© Reuters.  Iraq-Kurdistan conflict drives up oil prices© Reuters. Iraq-Kurdistan conflict drives up oil prices

Investing.com – Crude prices started the week on an upbeat note on Monday, following reports that Iraqi troops clashed with Kurdish forces near Kirkuk, raising concern over potential output disruptions in the region.

The province is home to some of Iraq’s main oil fields. Iraq is the second biggest oil producer within the Organization of the Petroleum Exporting Countries (OPEC) behind Saudi Arabia.

The fighting follows a referendum in which the Kurds, who run their own semiautonomous region in northern Iraq, voted overwhelmingly in favor of independence, defying Baghdad, regional powers and the U.S.

Prices received further support amid worries that the U.S. will slap fresh sanctions against Iran following the Trump administration’s decision not to certify that Tehran was in compliance with the 2015 nuclear agreement.

Congress will now have 60 days to decide whether to reimpose economic sanctions on Tehran. The Persian nation is an OPEC member and key Middle Eastern oil producer.

During the previous round of sanctions against Iran, around 1 million barrels per day (bpd) of oil supplies were cut off global markets.

Brent crude futures, the benchmark for oil prices outside the U.S., rose to an intraday peak of $57.90 a barrel, its best level since Sept. 28, before pulling back to $57.84 by 3:00AM ET (0700GMT), up 67 cents, or around 1.2%.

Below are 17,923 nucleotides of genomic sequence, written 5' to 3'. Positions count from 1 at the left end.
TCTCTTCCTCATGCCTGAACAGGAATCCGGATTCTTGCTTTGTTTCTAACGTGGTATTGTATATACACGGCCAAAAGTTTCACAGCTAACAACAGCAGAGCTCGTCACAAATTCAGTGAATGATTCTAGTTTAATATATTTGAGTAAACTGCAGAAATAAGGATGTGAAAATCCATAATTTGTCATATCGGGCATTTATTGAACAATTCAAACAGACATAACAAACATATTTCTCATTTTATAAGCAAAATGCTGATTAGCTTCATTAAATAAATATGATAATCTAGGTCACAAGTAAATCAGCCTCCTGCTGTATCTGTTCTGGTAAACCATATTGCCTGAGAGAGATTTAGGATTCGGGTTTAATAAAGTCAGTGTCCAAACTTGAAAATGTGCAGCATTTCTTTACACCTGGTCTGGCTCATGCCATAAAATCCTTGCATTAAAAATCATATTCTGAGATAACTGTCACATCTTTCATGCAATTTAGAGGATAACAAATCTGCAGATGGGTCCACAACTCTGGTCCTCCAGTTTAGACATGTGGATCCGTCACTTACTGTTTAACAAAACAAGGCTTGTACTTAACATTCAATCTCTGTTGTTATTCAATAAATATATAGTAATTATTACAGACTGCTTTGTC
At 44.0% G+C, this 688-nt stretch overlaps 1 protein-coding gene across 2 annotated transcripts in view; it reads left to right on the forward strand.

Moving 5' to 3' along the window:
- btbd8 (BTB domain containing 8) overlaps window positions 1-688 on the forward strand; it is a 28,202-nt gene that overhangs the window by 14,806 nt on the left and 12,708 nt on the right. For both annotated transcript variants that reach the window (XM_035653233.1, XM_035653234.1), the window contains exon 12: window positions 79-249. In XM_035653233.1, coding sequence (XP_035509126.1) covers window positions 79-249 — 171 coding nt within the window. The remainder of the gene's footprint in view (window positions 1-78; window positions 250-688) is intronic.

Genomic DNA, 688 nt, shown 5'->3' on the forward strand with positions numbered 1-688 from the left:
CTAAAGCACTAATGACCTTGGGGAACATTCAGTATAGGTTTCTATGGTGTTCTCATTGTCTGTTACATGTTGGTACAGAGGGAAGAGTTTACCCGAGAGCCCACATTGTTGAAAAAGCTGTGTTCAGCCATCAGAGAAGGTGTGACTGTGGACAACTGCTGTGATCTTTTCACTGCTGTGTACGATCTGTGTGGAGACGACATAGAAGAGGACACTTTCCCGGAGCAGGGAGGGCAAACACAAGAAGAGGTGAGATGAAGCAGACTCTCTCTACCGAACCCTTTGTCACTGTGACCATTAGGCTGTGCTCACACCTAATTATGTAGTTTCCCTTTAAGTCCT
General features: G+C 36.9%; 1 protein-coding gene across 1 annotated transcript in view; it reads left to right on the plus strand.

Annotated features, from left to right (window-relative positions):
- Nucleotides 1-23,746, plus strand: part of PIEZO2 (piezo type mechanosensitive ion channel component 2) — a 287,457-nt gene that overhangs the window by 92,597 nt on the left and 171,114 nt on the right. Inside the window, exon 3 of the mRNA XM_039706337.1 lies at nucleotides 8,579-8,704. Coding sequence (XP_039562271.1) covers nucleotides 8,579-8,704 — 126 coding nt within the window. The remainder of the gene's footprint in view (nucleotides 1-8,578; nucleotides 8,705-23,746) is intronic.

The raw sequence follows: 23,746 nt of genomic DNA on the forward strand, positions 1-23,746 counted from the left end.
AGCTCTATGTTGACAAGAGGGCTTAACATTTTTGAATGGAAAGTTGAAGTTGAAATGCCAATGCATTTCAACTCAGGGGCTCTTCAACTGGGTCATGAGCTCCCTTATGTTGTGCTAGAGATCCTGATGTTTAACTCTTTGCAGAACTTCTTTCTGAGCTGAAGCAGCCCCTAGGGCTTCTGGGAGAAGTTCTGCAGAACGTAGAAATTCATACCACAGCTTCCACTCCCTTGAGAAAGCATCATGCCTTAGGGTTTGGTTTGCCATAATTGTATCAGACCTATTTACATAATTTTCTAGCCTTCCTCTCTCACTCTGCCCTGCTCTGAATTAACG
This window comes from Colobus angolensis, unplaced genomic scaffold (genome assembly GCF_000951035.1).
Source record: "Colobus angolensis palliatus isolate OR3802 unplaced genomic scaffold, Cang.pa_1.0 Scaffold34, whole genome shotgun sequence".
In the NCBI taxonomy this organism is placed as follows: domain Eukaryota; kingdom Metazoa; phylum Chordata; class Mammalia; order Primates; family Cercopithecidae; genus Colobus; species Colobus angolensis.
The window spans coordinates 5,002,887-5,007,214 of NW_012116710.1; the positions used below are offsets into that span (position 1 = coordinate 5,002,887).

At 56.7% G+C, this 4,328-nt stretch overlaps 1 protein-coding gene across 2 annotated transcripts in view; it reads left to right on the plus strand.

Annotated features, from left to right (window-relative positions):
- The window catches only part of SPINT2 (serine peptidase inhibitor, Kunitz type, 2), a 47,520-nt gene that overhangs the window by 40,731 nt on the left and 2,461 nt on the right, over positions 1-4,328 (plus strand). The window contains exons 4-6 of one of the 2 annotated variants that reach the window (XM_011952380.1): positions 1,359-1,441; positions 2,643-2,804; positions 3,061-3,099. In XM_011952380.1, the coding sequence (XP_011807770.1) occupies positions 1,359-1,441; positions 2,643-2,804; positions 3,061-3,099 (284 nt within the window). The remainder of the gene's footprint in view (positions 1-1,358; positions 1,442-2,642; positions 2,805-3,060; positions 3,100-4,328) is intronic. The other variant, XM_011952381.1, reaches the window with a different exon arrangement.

The global benchmark ended last week with an increase of approximately 2.8%, its strongest weekly percentage gain since the week ended Sept. 15.

Meanwhile, U.S. West Texas Intermediate (WTI) crude futures tacked on 52 cents, or about 1%, to $51.97 a barrel, its highest in more than two weeks.

WTI prices rose about 4.4% last week, the largest such gain in a month.

Despite the bullish signals, analysts warned that the Organization of the Petroleum Exporting Countries needed to extend its agreement to reduce oil output beyond its current March 2018 expiry date in order to rebalance the market.

The original deal, struck nearly a year ago between OPEC and 10 other non-OPEC countries led by Russia, was to cut production by 1.8 million barrels a day for six months. The agreement was extended in May of this year for a period of nine months until March 2018 in a bid to reduce global oil inventories and support oil prices.

In the week ahead, market participants will eye fresh weekly information on U.S. stockpiles of crude and refined products on Tuesday and Wednesday to gauge the strength of demand in the world’s largest oil consumer.

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